The religious life, as conceived by St. Benedict is essentially social. Life apart from one's fellows, the life of a hermit, if it is to be wholesome and sane, is possible only for a few, and these few must have reached an advanced stage of self-discipline while living with others (Rule, 1). The Rule, therefore, is entirely occupied with regulating the life of a community of men who live and work and pray and eat together, and this is not merely for a course of training, but as a permanent element of life at its best. ...So intimately connected with domestic life is the whole framework and teaching of the Rule that a Benedictine may be more truly said to enter or join a particular household than to join an order.

...The Benedictine ideal of poverty is quite different from the Franciscan. The Benedictine takes no explicit vow of poverty; he only vows obedience according to the Rule. The rule allows all that is necessary to each individual, ... Possessions could be held in common, they might be large, but they were to be administered for the furtherance of the work of the community and for the benefit of others. While the individual monk was poor, the monastery was to be in a position to give alms, not to be compelled to seek them. It was to relieve the poor, to clothe the naked, to visit the sick, to bury the dead, to help the afflicted (ibid., 4), to entertain all strangers (ibid., 3). The poor came to Benedict to get help to pay their debts (Dial. St. Greg., 27); they came for food (ibid., 21, 28).

... In his conception of the Chrisitian character, prayer is coexistent with the whole life, and life is not complete at any point unless penetrated by prayer. ... The form of prayer which thus covers the whole of our waking hours, St. Benedict calls the first degree of humility. It consists in realizing the presence of God (7). ...[T]he centre of the common life to which he bound his monks, [was]...public worship of
God, the opus Dei, ... the chief work of his monks, and to be the source from which all other works took their inspiration, their direction, and their strength.

...if St. Benedict gives no further directions on private prayer, it is because the whole condition and mode of life secured by the Rule, and the character formed by its observance, lead naturally to the higher states of prayer.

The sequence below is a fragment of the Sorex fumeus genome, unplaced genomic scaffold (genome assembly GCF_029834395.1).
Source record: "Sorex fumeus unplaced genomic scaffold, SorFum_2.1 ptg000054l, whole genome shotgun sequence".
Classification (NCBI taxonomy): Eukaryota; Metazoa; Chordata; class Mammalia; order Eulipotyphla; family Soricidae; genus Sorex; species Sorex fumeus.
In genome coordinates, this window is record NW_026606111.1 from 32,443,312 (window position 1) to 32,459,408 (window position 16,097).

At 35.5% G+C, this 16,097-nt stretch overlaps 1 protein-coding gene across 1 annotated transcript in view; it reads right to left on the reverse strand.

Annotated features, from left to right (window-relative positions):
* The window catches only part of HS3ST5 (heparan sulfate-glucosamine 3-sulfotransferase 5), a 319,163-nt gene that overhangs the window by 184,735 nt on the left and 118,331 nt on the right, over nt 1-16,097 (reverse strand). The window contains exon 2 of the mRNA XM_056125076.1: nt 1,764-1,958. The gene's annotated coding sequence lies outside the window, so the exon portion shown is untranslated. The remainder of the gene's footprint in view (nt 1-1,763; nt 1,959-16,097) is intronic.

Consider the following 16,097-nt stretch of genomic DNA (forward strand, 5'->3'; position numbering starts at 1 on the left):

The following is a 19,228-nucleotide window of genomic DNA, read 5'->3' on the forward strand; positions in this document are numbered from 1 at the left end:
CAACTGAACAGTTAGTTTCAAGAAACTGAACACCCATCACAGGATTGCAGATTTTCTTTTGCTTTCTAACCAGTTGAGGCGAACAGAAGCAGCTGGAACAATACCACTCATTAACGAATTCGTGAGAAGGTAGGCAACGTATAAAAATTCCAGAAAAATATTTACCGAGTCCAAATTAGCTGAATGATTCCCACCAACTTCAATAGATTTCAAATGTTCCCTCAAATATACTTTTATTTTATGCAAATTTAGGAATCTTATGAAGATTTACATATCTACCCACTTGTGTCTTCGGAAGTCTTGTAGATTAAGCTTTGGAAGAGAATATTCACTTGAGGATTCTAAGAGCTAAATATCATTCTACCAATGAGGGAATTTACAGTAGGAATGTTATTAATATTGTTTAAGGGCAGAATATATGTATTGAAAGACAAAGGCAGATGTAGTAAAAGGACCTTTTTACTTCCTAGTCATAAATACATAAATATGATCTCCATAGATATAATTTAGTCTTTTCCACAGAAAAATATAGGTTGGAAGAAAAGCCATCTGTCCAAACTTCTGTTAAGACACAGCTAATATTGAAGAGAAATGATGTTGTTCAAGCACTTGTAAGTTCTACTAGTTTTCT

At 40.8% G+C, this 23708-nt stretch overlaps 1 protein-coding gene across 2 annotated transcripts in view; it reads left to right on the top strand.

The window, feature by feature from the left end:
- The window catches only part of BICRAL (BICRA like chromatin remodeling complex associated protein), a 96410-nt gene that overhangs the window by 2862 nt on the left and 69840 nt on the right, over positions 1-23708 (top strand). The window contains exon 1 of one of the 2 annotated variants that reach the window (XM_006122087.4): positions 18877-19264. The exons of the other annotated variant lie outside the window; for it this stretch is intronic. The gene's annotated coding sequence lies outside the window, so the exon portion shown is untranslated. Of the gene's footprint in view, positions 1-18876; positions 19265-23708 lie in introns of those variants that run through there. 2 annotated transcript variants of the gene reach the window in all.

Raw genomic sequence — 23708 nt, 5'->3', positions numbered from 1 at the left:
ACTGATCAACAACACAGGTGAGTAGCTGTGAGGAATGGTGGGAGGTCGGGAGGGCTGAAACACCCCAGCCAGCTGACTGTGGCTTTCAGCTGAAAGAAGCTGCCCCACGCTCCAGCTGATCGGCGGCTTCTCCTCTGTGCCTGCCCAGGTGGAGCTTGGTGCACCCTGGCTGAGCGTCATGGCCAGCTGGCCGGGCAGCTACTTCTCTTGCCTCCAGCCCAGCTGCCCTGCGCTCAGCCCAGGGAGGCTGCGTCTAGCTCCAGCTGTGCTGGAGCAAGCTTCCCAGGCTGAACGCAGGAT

...The Rule, including its system of prayer and public psalmody, is meant for every class of mind and every degree of learning. It is framed not only for the educated and for souls advanced in perfection, but it organizes and directs a complete life which is adapted for simple folk and for sinners, for the observance of the Commandments and for the beginnings of goodness. "We have written this Rule", writes St. Benedict, "that by observing it..., we may shew ourselves to have some degree of goodness in life and a beginning of holiness." "Whoever, therfore, thou are that hastenest to thy heavenly country, fulfil by the help of Christ this little RUle which we have written for beginner: and then at length thou shalt arrive, under God's protection, at the lofty summits of doctrine and virtue." (73).

Click Here to Visit Monte Cassino

Sunday, July 10, 2005

Terror, Heroism, and Anniversaries

O God of earth and altar,
Bow down and hear our cry,
Our earthly rulers falter,
Our people drift and die;
The walls of gold entomb us,
The swords of scorn divide,
Take not thy thunder from us,
But take away our pride.

From all that terror teaches,
From lies of tongue and pen,
From all the easy speeches
That comfort cruel men,
From sale and profundity
Of honor and the sword,
From sleep and from damnation,
Deliver us, Good Lord!

Tie in a living tether
the prince and priest and thrall,
Bind all our lives together,
Smite us and save us all.
In ire and exultation,
Aflame with faith and free,
lift up a living nation,
A single sword to thee.

Hymn: GK Chesterton
Image: J Powell, 'St Michael' from the Warminster Mosaic

BBC on the 60th Anniversary VE and VJ Day

Christopher Hitchens on London's Response (With apologies to PeepingThomists)

Wednesday, July 06, 2005

Relative Burdens

'Come to me all you who labor, and are heavy burdened, and I will give you rest.'

"Any other burden oppresses and crushes you, but Christ's actually takes weight off you. Any other burden weighs down, but Christ's gives you wings.

If you take a bird's wings away, you might seem to be taking weight off it, but the more weight you take off, the more you tie it down to the earth. There it is on the ground, and you wanted to relieve it of a weight; give it back the weight of its wings and you will see how it flies"

- St. Augustine, "Sermon," 126.
Image: 'Jesus Washing the Feet of Peter,' Ford Mattox Brown

Just So Things Don't Get Too Serious




















One of the refinements of culture which I have discovered English grocery stores to be missing during my time here...